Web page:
Archive for the ‘Jeremiah’ Category

Anointing Mass — Wednesday, 17th Week in Ordinary Time—Year II

July 28, 2010

Today we listen to the prophet Jeremiah complain to the Lord,

Under the weight of your hand I sat alone because you filled me with indignation. Why is my pain continuous, my wound incurable, refusing to be healed?

Sometimes our trials tempt us to indignantly complain like Jeremiah, but every trial permitted by God is permitted for our good. Trials, patiently borne, sanctify us and help to save others.

It is right for us to pray for cures, as we do in the anointing of the sick. But if our trials are to continue this sacrament offers the grace to bear the weight of our trials, not alone, but with Christ.


Advent Penance Service

December 1, 2009

 The psalm says, ‘On the holy mountain is [Jerusalem], his city, cherished by the Lord. The Lord prefers the gates of Zion to all Israel’s dwellings. Of you are told glorious things, O city of God, [Jerusalem].’  (Psalm 87) The Lord God loved Jerusalem and lived within its walls. God dwelt there in a special way in His temple on Mount Zion.

The people of Jerusalem felt pretty special about having such close access to God, but this pride was often their greatest weakness. You see the people of Jerusalem imagined they had this holiness thing in the bag, being so close to the Lord and all. Imagine their shock when a prophet would come along to tell them that they were not so perfect as they thought. When God sent them the prophet Jeremiah, he told them:

“Thus says the Lord of hosts, the God of Israel: Reform your ways and your deeds, so that I may remain with you in this place. Put not your trust in the deceitful words: “This is the temple of the LORD! The temple of the LORD! The temple of the LORD!” Only if you thoroughly reform your ways and your deeds; if each of you deals justly with his neighbor; if you no longer oppress the stranger, the orphan, and the widow; if you no longer shed innocent blood in this place, or follow strange gods to your own harm, will I remain with you in this place…”

Time and again, God sent prophets to Jerusalem to call them to conversion, but Jerusalem would persecute, imprison and kill them. But they did not convert.  And, in the lifetime of Jeremiah, their enemies (the Babylonians) conquered  the city of Jerusalem and destroyed the temple of God within it. We hear God’s feelings about all this through words of Jesus:

“Jerusalem… Jerusalem… you who kill the prophets and stone those sent to you, how many times I yearned to gather your children together, as a hen gathers her young under her wings, but you were unwilling! Behold, your house will be abandoned, desolate. I tell you, you will not see me again until you say, ‘Blessed is he who comes in the name of the Lord.’”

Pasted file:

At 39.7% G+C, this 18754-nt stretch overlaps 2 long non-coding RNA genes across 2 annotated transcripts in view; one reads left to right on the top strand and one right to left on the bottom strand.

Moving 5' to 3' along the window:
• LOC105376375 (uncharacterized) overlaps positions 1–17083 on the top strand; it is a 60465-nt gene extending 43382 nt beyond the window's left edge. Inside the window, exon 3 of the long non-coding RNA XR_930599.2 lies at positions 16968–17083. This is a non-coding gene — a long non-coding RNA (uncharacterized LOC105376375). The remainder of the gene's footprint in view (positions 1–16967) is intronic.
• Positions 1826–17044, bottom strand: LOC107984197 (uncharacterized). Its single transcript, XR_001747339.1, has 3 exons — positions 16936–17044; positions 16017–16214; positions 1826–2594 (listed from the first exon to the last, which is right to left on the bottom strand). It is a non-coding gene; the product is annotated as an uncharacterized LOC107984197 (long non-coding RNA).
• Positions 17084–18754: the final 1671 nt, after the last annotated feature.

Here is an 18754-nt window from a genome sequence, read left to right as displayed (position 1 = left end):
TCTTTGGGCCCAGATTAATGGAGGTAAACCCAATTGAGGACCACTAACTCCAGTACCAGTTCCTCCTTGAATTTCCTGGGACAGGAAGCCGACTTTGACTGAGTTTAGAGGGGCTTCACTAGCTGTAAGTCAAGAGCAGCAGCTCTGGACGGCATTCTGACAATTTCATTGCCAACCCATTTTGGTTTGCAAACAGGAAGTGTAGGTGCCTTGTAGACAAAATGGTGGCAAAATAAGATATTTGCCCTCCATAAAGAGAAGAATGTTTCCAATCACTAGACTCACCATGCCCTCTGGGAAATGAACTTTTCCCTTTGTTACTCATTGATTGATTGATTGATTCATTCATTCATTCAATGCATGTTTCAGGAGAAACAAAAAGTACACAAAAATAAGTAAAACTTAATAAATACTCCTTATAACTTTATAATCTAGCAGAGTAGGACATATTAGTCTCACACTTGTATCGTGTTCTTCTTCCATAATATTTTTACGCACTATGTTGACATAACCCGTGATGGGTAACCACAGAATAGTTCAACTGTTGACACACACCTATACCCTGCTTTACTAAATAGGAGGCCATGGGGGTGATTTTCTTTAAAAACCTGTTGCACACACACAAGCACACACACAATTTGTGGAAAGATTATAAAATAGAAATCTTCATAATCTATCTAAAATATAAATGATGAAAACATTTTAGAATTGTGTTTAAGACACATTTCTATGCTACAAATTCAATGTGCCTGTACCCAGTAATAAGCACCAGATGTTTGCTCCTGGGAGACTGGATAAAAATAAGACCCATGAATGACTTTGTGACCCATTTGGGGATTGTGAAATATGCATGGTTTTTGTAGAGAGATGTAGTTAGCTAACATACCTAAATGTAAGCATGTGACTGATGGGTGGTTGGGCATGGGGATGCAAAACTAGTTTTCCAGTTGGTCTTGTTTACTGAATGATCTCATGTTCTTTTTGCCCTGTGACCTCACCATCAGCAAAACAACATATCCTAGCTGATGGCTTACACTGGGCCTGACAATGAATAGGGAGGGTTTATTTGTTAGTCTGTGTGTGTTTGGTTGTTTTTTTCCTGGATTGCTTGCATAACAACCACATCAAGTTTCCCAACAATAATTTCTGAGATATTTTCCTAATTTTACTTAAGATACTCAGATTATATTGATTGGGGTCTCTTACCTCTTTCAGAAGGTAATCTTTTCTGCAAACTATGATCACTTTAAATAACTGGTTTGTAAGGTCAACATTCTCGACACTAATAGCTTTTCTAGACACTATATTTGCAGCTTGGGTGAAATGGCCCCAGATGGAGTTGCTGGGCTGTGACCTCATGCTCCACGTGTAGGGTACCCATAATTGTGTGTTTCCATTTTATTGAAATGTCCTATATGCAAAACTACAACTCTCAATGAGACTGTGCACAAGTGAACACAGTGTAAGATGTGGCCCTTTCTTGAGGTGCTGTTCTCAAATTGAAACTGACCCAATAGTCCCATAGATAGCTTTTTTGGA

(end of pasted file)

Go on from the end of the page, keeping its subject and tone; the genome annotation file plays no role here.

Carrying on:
Jesus’ words matter for us today too, because Jerusalem symbolizes our souls. At our baptism, God began to dwell in our souls as His temple, as His new Jerusalem. The psalm is speaking about your soul and mine when it says:

O praise the Lord, Jerusalem! 
Zion, praise your God!
He has strengthened the bars of your gates,
He has blessed the children within you.
He established peace on your borders,
He feeds you with finest wheat.   (Psalm 147)

Indeed, God has strengthened the bars of our gates, our defenses against evil. He has blessed the children, everything that is good and loveable, within us. He establishes peace on our borders, in our relationships with others. And He feeds us with the finest of wheat in the Eucharist. We should feel pretty special about having such close access to God, but we should not make the same mistakes as the old Jerusalem.

You and I can persecute God’s prophets too. We do it whenever we choose to rebel and sin against the good God wills for us. We do it whenever we kill the voice of conscience within us. We do it whenever we imprison the Holy Spirit’s movements within us to the confines of a tiny cell. We do it whenever ignore or refuse to listen to the teachers Christ has given for His Church.

When we are persecuting God’s prophets, we can even evict God’s presence from our souls through freely and knowingly committing a grave or serious sin. We are conquered by our enemy and the temple inside us is destroyed. And ‘behold, our house is abandoned, desolate; and we do not see Him again until we say, ‘Blessed is he who comes in the name of the Lord.’ What can do to help prevent this horrible estrangement from occurring?  And if it does occur, how can we ask the Lord God to return?

In the sacrament of reconciliation, we acknowledge that Jesus Christ is the Blessed One who comes in the name of the Lord. When we acknowledge this, He forgives our sins, and God joyfully dwells in His cherished city. Today, Jesus Christ calls your city to repentance and the conversion of your soul.